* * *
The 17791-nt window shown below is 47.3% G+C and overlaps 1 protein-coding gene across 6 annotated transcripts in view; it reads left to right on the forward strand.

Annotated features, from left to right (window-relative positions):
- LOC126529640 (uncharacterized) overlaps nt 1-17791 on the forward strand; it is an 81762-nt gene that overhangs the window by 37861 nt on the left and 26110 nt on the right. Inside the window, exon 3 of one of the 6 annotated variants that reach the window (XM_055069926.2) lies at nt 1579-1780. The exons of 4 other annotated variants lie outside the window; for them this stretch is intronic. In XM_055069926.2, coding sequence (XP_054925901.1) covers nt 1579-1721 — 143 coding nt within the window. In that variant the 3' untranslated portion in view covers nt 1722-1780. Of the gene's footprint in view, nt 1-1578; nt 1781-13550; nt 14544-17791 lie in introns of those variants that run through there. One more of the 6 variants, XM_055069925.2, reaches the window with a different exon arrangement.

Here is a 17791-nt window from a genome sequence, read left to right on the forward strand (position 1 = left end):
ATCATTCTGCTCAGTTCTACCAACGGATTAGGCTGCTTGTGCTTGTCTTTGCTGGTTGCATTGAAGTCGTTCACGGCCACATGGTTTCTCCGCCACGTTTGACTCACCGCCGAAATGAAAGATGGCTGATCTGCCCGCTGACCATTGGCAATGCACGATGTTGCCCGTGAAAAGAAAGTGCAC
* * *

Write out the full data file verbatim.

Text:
The 17791-nt window shown below is 47.3% G+C and overlaps 1 protein-coding gene across 6 annotated transcripts in view; it reads left to right on the forward strand.

Annotated features, from left to right (window-relative positions):
- LOC126529640 (uncharacterized) overlaps nt 1-17791 on the forward strand; it is an 81762-nt gene that overhangs the window by 37861 nt on the left and 26110 nt on the right. Inside the window, exon 3 of one of the 6 annotated variants that reach the window (XM_055069926.2) lies at nt 1579-1780. The exons of 4 other annotated variants lie outside the window; for them this stretch is intronic. In XM_055069926.2, coding sequence (XP_054925901.1) covers nt 1579-1721 — 143 coding nt within the window. In that variant the 3' untranslated portion in view covers nt 1722-1780. Of the gene's footprint in view, nt 1-1578; nt 1781-13550; nt 14544-17791 lie in introns of those variants that run through there. One more of the 6 variants, XM_055069925.2, reaches the window with a different exon arrangement.

Here is a 17791-nt window from a genome sequence, read left to right on the forward strand (position 1 = left end):
ATCATTCTGCTCAGTTCTACCAACGGATTAGGCTGCTTGTGCTTGTCTTTGCTGGTTGCATTGAAGTCGTTCACGGCCACATGGTTTCTCCGCCACGTTTGACTCACCGCCGAAATGAAAGATGGCTGATCTGCCCGCTGACCATTGGCAATGCACGATGTTGCCCGTGAAAAGAAAGTGCAC